Some Christians don’t agree with this particular understanding of this passage. They believe that such people can still return to the truth and get saved. However, I believe that idea is far too contrary to the specific statements made in this passage. I think the natural and obvious understanding should be accepted. I believe it makes best sense to understand it to mean that once a person has sat under the teachings of the Christian faith (over a long period of time, which would be required to learn enough) and claimed to accept Christ, but then to reject Him afterwards, would be like telling the world that you did not find Him credible and real afterall, and that you have decided to take your place among those who nailed Him to the cross as an imposter. I believe the author of Hebrews is telling us that once a person has told the world that they found Jesus to be a false Savior (after claiming to accept Him as true Savior) – subjecting Him to public and undeserved shame – they cannot return from that in order to be saved.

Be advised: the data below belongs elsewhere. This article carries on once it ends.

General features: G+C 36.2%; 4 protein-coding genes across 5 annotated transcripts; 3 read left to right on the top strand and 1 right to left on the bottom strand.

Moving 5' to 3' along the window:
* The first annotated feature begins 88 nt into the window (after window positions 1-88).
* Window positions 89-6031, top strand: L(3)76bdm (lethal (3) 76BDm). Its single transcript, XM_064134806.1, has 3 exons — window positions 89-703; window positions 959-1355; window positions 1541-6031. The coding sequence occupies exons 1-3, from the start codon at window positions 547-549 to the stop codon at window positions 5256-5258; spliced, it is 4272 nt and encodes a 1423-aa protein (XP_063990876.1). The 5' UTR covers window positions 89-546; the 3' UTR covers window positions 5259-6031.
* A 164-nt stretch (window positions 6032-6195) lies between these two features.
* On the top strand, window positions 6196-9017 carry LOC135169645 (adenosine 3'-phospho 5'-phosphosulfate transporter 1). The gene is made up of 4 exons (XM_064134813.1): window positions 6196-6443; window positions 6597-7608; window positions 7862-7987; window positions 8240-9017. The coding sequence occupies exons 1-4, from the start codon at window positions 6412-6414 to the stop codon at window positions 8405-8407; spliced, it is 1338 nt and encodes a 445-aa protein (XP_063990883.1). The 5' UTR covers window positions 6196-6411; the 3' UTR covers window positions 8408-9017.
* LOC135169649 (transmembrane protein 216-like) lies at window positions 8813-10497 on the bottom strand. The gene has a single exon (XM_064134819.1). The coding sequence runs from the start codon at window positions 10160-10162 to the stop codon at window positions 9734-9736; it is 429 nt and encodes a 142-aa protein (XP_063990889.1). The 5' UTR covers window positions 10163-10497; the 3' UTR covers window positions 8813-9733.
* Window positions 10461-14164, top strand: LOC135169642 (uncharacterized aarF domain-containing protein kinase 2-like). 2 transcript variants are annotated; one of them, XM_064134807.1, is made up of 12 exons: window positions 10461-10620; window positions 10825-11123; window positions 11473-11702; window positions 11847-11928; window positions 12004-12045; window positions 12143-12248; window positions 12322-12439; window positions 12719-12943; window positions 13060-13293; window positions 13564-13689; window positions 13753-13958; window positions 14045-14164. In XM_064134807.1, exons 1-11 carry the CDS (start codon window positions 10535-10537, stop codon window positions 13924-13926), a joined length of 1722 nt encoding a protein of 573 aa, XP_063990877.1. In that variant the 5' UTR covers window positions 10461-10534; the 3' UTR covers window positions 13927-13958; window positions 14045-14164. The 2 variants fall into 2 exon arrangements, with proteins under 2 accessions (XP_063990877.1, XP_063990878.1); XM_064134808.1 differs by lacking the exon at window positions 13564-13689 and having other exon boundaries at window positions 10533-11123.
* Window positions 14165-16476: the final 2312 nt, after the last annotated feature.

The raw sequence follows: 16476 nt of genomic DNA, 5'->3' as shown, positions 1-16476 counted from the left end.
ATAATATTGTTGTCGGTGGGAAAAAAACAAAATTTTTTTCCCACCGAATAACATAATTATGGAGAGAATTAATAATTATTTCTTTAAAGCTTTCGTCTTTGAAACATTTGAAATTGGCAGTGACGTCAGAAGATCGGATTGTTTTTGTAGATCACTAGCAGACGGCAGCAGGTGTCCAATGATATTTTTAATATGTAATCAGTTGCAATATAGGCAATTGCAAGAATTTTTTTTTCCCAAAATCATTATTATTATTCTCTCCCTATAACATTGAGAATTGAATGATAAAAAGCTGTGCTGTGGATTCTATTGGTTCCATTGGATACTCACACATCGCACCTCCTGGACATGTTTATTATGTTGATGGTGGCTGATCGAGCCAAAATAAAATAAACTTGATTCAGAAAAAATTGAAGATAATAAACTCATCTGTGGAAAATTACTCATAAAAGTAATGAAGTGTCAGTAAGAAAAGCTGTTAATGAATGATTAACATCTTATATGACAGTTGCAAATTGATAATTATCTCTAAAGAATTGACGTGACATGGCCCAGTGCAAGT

For sure God is sovereign and can intervene (and must) in such a person’s life to save them, but this passage indicates that God will not do so in such a case. Once a person has learned and accepted (intellectually) the truth about Jesus (according to the teachings of historical Christianity), only to eventually regard Him as uncredible, it means they’ve made their choice, as a final decision of their heart. Once a person closes the door of light they experienced, and have opened the door of darkness, I don’t believe there’s any going back from there. They’ve made their choice between the two spheres, between the two kingdoms. Darkness just becomes darker and darker, and the light grows dimmer and dimmer.